Grant to study how to protect Laguna Madre

EDINBURG — A new endeavor to identify and prevent pollution of the Laguna Madre is about to begin with the help of a grant received by the University of Texas Rio Grande Valley.

The UTRGV civil engineering department received a $200,000 grant from the Texas Commission on Environmental Quality to lead the development of the first Watershed Protection Plan to be run locally.

“A watershed protection plan is typically put together to try and address any issues in the water quality or ecology of a basin,” said Andrew Ernest, lead investigator and UTRGV civil engineering department chair.

The improvement of water quality will lead to the overall sustainability of the body of water and the usage of it by locals.

The Laguna Madre is located along the Gulf of Mexico’s western coast in the counties of Nueces, Cameron, Willacy, Kennedy and Kleberg. It is one of only six hypersaline lagoons in the world and one of the most productive bay fisheries in Texas.

Recent studies have found, however, that the lagoon’s is deficient in dissolved oxygen and bacteria, which are necessary to maintain its ecosystem.

The initial part of the grant will cover the planning phase of the project, which includes testing the water and all its sources from around the area, as well as gathering all of the stakeholders who Ernest said will ultimately choose what plan of action to take.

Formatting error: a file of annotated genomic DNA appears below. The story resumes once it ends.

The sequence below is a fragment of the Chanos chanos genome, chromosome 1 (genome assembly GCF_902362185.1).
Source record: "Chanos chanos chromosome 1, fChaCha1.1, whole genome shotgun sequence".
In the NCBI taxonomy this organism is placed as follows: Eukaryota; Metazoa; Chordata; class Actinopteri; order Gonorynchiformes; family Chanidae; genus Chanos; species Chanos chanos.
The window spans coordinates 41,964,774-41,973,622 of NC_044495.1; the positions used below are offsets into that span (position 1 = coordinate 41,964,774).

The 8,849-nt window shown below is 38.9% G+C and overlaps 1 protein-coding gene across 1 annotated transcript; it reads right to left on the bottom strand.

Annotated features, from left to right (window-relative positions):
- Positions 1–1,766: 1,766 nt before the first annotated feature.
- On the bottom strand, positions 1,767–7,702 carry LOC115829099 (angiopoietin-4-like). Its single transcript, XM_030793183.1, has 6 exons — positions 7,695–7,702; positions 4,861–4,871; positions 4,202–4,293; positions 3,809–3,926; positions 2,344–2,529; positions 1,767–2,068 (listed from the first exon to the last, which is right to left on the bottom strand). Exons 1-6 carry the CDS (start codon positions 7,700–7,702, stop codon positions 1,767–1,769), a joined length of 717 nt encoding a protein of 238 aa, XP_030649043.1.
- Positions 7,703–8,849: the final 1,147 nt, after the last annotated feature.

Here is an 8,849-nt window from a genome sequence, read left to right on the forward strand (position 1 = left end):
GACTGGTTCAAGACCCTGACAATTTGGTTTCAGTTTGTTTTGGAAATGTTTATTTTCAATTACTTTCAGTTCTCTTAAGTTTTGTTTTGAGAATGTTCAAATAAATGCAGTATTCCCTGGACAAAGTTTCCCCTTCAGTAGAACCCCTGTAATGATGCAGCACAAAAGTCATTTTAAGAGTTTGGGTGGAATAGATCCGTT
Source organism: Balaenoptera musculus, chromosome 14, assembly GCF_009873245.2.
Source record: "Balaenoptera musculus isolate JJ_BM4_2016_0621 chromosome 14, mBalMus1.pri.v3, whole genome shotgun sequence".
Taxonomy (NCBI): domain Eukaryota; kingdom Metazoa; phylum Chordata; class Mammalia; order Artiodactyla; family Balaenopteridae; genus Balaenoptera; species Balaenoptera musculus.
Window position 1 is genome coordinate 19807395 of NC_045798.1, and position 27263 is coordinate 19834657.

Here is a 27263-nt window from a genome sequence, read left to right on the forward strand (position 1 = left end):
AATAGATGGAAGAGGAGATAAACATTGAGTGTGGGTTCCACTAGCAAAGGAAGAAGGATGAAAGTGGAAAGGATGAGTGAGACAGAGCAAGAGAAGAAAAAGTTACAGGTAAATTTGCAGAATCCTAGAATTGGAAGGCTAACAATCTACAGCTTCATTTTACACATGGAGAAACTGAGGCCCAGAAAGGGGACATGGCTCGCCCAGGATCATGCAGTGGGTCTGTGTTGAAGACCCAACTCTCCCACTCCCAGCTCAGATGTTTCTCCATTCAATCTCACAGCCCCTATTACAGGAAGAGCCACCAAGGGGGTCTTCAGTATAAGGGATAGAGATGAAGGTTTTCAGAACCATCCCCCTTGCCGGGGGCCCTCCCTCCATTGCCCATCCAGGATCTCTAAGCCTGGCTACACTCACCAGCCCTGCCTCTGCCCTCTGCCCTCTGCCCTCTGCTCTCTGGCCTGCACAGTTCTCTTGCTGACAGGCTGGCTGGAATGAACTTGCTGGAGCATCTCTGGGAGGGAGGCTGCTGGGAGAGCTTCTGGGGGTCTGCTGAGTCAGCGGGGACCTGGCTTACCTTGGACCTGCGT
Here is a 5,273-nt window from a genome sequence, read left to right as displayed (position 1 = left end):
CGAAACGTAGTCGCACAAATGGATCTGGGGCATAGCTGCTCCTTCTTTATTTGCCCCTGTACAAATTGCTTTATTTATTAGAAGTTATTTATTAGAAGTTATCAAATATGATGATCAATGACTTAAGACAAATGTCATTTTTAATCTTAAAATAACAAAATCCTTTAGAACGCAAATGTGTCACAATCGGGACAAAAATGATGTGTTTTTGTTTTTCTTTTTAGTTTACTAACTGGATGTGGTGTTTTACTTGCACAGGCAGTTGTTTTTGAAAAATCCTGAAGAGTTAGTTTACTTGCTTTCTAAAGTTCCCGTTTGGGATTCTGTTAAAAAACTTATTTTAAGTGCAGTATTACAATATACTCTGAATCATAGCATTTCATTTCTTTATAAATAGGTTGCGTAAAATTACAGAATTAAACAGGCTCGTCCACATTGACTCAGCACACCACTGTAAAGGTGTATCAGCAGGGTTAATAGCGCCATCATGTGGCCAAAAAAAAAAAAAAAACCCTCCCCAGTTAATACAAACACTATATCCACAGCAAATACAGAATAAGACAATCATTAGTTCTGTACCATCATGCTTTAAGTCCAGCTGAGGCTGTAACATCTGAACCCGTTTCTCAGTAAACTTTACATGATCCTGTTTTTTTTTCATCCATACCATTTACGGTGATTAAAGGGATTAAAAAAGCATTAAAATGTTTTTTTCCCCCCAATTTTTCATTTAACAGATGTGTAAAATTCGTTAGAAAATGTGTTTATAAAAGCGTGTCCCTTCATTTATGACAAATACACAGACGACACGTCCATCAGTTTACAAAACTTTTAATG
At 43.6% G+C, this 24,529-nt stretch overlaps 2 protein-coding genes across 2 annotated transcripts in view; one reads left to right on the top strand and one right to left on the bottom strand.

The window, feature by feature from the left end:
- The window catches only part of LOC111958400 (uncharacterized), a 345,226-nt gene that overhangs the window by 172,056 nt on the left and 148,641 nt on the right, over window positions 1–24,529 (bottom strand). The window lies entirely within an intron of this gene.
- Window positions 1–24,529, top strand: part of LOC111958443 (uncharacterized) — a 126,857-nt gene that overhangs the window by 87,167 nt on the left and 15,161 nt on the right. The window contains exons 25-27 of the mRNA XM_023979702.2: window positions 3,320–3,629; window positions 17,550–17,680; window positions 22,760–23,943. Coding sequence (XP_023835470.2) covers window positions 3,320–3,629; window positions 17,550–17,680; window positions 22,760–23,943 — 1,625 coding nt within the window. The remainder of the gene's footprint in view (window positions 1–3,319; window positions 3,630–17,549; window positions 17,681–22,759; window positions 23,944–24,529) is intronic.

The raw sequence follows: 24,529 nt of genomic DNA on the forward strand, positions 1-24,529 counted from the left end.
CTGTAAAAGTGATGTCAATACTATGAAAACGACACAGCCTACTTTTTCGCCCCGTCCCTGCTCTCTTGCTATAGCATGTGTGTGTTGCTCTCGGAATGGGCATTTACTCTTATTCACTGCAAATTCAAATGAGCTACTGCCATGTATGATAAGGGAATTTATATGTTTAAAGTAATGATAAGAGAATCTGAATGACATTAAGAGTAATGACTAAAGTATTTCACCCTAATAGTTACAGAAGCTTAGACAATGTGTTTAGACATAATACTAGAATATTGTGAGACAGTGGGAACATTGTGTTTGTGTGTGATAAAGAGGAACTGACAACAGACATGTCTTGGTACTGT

“In order to create a sustainable change, what you really want to do is create an environment where the people that have and invested interest in the basin … get them working together to where they decide what the best course of action is to protect the basin,” Ernest said.

While the UTRGV will provide engineers and their expertise to develop plans of actions, these will first be presented to stakeholders.

Only then will engineers move on with investigation, implementation and education phase to ensure that the plan is carried out in the long-term.

“We come up with creative solutions for it,” Ernest said. “The last thing you want to do is put in an engineered solution and then after 10 or 20 years it kind of breaks down … so you have maybe a three-to-five year project planning phase.”

With the help from the Lower Rio Grande Valley Stormwater Task Force, a joint management task force between UTRGV and Texas A&M-Kingsville’s Institute for Sustainable Energy and the Environment, the university was able to get an additional $133,000 from local municipalities.

Most of this money will go toward the planning and investigation phase, and once there is a full plan there will be more opportunities to apply for additional grants considering this is a 10- to 20-year endeavor, he said.

This is the first time that such plan will be investigated and carried out fully on the local level, he added, which will not only aid in the efforts to get the communities to buy into the initiative, but also in retaining local talent by getting students involved in the process.

“In order for the region to really capitalize on what we are doing, we can’t just protect the environment and develop a sustainable economy, but we’ve also got to change the mindset or convince the kids of the future that this is the place to be,” Ernest said.